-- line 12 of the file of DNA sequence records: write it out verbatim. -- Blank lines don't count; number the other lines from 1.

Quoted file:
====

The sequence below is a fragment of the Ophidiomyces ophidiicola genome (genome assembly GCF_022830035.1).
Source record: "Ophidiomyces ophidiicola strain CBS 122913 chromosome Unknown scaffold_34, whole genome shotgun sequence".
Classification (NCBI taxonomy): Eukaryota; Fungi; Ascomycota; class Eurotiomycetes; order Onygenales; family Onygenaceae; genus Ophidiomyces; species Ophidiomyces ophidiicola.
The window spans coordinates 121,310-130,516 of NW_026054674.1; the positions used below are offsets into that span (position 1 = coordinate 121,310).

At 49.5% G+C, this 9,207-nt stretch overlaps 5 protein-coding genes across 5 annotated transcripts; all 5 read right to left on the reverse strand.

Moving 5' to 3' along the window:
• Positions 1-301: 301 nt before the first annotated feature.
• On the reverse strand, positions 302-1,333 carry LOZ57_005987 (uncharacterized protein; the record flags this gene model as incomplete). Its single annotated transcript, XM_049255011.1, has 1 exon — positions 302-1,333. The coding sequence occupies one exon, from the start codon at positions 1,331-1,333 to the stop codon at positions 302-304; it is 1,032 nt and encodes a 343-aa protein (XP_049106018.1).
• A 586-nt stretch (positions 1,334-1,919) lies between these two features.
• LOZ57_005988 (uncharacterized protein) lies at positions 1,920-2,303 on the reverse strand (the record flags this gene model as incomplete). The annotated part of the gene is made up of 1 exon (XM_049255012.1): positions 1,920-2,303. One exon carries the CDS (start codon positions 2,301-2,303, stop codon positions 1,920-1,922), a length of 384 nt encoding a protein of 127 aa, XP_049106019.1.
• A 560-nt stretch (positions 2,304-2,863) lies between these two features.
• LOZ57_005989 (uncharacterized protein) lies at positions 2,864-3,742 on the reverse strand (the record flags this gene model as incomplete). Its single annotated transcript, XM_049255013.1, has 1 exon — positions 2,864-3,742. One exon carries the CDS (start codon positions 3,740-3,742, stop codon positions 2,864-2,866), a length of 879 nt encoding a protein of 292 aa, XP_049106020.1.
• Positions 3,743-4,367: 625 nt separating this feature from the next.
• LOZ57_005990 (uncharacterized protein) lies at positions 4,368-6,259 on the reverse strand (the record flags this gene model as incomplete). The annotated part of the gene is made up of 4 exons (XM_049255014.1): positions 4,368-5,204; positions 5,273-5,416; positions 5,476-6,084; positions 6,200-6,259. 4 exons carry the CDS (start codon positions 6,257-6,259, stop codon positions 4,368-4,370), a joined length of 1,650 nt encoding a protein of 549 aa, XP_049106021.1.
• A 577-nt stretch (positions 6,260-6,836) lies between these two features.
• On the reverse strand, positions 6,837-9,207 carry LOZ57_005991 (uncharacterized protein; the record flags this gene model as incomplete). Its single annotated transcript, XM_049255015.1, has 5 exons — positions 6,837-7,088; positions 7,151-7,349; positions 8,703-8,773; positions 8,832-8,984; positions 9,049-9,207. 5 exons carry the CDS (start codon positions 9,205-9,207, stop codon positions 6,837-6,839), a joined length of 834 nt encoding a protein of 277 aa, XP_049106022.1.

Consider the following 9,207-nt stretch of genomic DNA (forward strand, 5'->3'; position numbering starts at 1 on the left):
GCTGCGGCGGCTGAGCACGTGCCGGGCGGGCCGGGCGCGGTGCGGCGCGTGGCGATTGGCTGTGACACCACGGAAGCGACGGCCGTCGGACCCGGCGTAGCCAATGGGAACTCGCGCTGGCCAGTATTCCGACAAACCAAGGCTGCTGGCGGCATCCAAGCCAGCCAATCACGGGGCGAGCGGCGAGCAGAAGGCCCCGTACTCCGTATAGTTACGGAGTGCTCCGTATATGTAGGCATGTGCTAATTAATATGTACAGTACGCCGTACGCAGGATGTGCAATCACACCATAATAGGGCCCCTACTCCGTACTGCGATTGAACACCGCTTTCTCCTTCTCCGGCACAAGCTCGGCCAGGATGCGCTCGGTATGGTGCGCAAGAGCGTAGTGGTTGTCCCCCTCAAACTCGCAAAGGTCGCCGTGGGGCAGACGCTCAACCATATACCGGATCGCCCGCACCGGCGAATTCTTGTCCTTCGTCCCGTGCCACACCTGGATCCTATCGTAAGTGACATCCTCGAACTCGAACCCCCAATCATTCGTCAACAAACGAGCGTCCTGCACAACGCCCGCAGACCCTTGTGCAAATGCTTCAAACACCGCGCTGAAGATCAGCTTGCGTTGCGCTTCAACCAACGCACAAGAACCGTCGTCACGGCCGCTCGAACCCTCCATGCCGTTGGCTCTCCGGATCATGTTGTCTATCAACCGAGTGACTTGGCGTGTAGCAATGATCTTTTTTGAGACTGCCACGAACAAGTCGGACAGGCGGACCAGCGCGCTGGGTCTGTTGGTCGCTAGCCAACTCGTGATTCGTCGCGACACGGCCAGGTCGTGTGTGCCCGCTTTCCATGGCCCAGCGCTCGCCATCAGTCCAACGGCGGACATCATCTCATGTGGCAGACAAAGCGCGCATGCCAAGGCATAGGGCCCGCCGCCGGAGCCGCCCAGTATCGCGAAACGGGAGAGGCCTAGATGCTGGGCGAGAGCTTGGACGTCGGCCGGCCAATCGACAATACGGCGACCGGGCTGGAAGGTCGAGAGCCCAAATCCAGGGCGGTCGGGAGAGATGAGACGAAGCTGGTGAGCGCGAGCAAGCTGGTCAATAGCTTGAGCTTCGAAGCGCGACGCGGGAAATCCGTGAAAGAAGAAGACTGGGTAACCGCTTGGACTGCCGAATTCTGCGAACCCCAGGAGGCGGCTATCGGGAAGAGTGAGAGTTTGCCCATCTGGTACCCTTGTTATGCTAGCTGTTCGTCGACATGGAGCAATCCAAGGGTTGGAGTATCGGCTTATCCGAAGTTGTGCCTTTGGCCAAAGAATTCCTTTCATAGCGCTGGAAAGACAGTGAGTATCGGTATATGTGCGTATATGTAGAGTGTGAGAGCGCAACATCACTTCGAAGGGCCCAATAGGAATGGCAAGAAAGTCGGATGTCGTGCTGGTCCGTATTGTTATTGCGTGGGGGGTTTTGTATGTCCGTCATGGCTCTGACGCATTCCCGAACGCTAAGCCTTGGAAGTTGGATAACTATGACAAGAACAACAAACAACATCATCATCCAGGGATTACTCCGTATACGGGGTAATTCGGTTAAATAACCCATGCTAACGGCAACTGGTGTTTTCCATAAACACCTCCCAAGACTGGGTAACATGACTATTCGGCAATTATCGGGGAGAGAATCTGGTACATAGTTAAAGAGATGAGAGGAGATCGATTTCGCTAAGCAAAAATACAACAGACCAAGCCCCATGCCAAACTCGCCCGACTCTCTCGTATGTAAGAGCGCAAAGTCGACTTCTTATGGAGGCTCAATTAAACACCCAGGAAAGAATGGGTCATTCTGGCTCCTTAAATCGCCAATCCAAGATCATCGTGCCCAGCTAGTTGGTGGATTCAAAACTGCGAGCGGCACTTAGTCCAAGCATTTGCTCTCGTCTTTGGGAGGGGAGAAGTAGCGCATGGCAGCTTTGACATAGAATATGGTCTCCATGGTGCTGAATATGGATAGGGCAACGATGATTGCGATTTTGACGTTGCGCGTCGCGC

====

• LOZ57_005989 (uncharacterized protein) lies at positions 2,864-3,742 on the reverse strand (the record flags this gene model as incomplete). Its single annotated transcript, XM_049255013.1, has 1 exon — positions 2,864-3,742. One exon carries the CDS (start codon positions 3,740-3,742, stop codon positions 2,864-2,866), a length of 879 nt encoding a protein of 292 aa, XP_049106020.1.